The news in these hectic days leading up to the solstice, Christmas and the renewal of New Year’s has been tough going.
The shootings in Connecticut, the painful spectacle of gridlock in Washington DC, the sputtering economy.
I’ve spoken to many people — friends, colleagues and acquaintances — who seem particularly burdened by events of the last few weeks.
And no wonder.
Watching Wayne LaPierre, the NRA spokesman, in his press conference this week, talk about “monsters walking the streets,” you could see how deeply he believes.
Believes, that is, that we live in a world haunted by darkness and malice.
In a way, I suppose, he’s right. There are, in these days of winter when the nights are long, plenty of things to fear in the world.
I’m a parent. I feel the intimate trepidation that comes every time my son is late getting home.
But in a much more meaningful way, I think LaPierre — and my own nervous fears — get it exactly wrong. Profoundly, sadly and even dangerously wrong.
The truth is that the world has always been a sharp-edged place, a place with shadows and teeth. But together we humans have slowly and steadily pushed back the darkness.
Events like these can eclipse the fact that our communities are profoundly safer than at any other time in history. Crime is lower. We as a people have learned how to care for our fellow citizens better.
We inflict less pain on one another. We have better strategies for coping and sharing succor in times of crisis.
Yes, we argue and tussle and disagree — and we still have moments of real horror. But the profound change isn’t that horror still exists. What’s remarkable is that these nightmares are so blessedly, thankfully rare.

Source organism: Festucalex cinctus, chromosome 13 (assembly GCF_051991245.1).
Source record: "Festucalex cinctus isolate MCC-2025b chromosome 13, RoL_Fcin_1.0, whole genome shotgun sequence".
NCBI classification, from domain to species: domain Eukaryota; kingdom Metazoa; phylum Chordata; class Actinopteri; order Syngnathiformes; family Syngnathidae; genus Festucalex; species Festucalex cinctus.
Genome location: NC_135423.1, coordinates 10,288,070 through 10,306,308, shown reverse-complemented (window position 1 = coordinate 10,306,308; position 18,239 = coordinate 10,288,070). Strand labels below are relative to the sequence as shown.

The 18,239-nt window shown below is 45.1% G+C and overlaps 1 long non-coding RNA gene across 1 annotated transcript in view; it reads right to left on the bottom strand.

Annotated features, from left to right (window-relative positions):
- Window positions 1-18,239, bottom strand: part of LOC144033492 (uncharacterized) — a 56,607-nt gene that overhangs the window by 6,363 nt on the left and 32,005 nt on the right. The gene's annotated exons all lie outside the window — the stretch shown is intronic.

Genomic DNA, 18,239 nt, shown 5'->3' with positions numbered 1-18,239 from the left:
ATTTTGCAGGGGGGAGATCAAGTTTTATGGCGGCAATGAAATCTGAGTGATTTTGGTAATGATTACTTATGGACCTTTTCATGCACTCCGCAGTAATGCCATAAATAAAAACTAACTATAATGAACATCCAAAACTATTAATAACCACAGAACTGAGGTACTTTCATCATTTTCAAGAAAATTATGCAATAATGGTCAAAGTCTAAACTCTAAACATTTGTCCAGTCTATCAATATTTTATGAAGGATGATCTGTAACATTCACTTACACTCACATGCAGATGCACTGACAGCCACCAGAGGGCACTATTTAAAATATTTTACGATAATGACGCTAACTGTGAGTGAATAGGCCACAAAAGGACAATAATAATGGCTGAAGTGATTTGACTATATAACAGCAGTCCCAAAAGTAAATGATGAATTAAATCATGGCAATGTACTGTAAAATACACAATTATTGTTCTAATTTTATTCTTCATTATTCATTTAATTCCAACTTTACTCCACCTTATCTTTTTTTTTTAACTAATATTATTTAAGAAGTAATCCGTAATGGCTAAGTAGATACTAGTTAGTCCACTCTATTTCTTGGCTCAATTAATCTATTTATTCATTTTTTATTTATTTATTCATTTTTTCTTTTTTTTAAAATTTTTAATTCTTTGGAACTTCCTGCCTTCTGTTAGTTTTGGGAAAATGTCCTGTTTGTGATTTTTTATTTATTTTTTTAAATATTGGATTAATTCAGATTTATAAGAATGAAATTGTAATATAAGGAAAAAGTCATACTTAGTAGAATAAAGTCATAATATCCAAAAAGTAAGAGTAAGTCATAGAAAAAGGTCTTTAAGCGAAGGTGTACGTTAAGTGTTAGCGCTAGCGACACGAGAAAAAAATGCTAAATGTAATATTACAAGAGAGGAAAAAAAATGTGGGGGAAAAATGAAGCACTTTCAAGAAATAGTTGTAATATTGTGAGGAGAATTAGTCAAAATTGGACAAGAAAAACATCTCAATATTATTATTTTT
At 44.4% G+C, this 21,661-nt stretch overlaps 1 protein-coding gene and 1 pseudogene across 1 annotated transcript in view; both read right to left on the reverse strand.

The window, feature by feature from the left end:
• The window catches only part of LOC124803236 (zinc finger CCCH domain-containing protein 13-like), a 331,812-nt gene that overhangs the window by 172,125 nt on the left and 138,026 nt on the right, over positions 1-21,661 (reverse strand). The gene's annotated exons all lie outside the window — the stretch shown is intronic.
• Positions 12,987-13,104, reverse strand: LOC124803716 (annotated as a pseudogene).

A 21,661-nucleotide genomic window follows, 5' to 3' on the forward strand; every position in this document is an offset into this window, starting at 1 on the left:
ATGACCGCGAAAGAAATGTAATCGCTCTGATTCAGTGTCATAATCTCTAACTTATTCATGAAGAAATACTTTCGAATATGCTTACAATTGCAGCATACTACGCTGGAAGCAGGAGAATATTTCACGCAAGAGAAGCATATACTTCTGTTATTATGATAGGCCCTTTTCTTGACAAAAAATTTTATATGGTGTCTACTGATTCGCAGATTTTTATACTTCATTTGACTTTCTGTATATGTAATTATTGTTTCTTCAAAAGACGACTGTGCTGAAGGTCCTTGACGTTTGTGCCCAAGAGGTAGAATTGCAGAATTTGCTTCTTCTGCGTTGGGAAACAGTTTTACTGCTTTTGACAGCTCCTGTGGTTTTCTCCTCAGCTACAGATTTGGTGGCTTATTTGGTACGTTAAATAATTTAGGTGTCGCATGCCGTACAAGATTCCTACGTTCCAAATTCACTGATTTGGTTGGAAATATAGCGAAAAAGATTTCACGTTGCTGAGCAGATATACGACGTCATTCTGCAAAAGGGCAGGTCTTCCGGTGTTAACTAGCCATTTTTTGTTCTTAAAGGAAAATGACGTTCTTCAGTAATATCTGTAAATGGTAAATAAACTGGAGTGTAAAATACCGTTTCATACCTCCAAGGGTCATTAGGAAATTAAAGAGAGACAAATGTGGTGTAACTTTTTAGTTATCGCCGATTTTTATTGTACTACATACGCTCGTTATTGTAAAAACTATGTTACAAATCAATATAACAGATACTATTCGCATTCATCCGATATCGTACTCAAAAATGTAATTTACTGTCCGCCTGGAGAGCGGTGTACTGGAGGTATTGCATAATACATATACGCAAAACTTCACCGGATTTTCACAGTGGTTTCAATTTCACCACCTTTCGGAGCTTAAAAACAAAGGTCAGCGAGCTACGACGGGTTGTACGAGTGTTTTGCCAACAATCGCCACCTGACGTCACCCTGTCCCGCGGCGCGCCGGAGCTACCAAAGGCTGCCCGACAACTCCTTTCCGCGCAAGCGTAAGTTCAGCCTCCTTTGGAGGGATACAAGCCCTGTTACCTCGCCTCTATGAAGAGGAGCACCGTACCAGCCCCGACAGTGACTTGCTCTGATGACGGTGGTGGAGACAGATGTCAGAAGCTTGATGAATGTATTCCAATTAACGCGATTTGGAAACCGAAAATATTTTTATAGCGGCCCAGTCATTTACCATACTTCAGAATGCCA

Not so long ago, much of the world was ruled by monsters. The Hitlers and the Stalins and the Maos and the Mussolinis gave free rein to the darkest human instincts.
During my childhood, the planet lived under permanent threat of nuclear destruction. By contrast to that era, the world of 2012 absolutely shines with hope and progress.
As LaPierre pointed out, accurately I have no doubt, there will always be monsters.
But we’ve learned from long experience that there are things that the rest of us can do to minimize the harm, reduce the pain, and expand the circle light.
The rule of law, the care of civilized people, the slow accumulation of compassionate acts, the stubborn exercise of hope and goodwill.
In moments of pain, these can feel like inadequate and even paltry tools.
Yet when we look back, we see unambiguous evidence of our progress. We see the monsters shrink, decade by decade, from the stature of dictators and tyrants to the paltry size of frightened, mentally ill children.
The real danger, I think, lies not in the fact that terrible things still happen. Or that terrible things will always happen. It is not our place to change the nature of reality.
The real danger lies in the possibility that we will, as a people, will despair.
We may someday give in to our fears. Lock ourselves behind walls. Arm ourselves. Make fortresses of our civic institutions and fortresses of our minds.
If that happens, the slow, grudging progress will sputter to a halt.
Somehow, though, I don’t believe it. Maybe it’s the season, or a personal bias, but I think the vast majority of Americans get it.
We are, in the end, a stubbornly optimistic people. We understand grieving and hardship, but we also understand hope and hard work and healing.